Moral Judgment

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A Moral Judgment is a value judgement that ascribes a moral value to morally-judgeable events (intentions, decisions, acts) involving morally-judgeable agents.



References

2011

2005

2004

  • Stuart A. Burns. (2004). “Moral Judgments."
    • QUOTE: What are moral judgments? Moral judgments are evaluations or opinions formed as to whether some action or inaction, intention, motive, character trait, or a person as a whole is (more or less) Good or Bad as measured against some standard of Good. The moral judgments of actions (or inaction) are usually the primary focus of any discussion of Moral Judgments in particular, and Ethical analysis in general. This is because the judgments of intentions, character traits, and persons are generally based on the judgment of actions that the intention, motive, character trait, or person might potentially do or not do. So limiting the discussion to the moral judgments of actions (or inactions) will also, with suitable obvious modifications, address the moral judgment of intentions, motives, character traits and people.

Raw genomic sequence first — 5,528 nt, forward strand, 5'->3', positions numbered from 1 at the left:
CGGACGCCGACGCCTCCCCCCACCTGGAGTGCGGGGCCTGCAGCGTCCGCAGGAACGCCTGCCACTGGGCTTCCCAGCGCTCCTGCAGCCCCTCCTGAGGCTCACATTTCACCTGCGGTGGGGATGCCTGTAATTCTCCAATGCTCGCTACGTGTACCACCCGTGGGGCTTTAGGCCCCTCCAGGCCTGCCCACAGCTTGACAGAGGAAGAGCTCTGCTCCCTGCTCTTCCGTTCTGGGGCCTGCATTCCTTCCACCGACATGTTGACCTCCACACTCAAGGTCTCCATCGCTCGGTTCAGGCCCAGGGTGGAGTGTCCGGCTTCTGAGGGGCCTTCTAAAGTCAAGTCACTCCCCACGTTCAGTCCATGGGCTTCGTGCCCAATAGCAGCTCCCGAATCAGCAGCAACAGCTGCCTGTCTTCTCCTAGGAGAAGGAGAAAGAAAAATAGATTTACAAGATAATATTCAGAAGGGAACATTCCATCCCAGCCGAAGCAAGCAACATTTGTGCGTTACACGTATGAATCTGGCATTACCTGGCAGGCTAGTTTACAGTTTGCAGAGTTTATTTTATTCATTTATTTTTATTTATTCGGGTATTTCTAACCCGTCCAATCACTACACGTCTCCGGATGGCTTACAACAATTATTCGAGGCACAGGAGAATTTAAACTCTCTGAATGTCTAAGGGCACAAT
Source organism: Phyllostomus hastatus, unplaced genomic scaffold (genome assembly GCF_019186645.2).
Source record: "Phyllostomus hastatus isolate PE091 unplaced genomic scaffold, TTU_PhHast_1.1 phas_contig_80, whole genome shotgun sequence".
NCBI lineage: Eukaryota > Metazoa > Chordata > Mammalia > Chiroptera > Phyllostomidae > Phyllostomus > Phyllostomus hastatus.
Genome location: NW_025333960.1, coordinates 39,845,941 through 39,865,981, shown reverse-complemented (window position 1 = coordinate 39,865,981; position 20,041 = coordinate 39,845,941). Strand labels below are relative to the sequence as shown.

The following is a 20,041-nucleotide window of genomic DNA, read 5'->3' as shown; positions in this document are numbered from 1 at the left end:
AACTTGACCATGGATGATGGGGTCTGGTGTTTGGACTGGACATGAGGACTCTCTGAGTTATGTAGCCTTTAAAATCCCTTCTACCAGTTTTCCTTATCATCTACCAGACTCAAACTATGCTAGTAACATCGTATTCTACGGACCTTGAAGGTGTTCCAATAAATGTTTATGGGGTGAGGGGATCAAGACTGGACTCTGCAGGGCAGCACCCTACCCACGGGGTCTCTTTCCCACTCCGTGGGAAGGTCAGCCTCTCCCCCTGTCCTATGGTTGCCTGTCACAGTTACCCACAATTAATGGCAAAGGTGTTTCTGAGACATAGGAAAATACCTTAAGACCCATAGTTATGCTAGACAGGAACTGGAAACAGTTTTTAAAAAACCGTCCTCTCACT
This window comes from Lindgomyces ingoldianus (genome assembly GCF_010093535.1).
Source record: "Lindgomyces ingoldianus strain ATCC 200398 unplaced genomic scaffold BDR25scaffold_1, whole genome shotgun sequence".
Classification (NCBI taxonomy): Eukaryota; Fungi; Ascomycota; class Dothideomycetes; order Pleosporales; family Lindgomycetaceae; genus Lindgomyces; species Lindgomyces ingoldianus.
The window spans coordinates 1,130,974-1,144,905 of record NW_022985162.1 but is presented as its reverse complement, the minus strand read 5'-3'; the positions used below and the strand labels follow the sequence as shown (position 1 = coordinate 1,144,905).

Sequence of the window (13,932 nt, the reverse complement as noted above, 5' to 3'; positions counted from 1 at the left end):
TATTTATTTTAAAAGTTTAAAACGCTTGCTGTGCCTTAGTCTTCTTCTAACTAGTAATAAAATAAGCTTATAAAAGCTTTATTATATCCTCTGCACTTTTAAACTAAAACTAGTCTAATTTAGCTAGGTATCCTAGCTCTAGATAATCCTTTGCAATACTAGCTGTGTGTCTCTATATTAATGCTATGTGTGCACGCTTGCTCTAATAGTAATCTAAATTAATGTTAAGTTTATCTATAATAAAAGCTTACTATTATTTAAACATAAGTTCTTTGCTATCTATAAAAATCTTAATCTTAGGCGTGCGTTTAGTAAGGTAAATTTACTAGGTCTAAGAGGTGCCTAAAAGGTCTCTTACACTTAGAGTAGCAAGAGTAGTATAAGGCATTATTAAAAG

moral judgments are judgments about what one "ought" to do (or not do), or have done (or not done). … We can group moral judgments into two broad classes. There are "before-the-fact" moral judgments, and there are "after-the-fact" moral judgments. Before-the-fact judgments are those made before the action (or inaction) takes place. They are made based on the best information available at the time as to what the moral landscape holds and what its future shape will be. These are judgments about what you "ought to do (or not do)", and whether what you are planning to do (or not do) is Good or Bad. After-the-fact moral judgments are made after the action (or inaction) has taken place, and are based on 20/20 hindsight view of the actual consequences. These are judgments about what you "ought to have done (or not done)", and whether your actual actions were Good or Bad. … A second major distinction of moral judgments is that they can only be made of an agent with the freedom or will to choose. Moral judgments are judgments of certain choices, or potential choices, where the one who chooses is aware that there is a choice, and has the capability to choose. A person who cannot do other than what was done, is not subject to moral judgment. … The third important distinction is knowledge. In order to be able to make a choice, you have to be aware that there are alternatives. … Consider a moral judgment "P is Good", where "P" is some proposition statement. Can such a judgment be True or False? ...

1974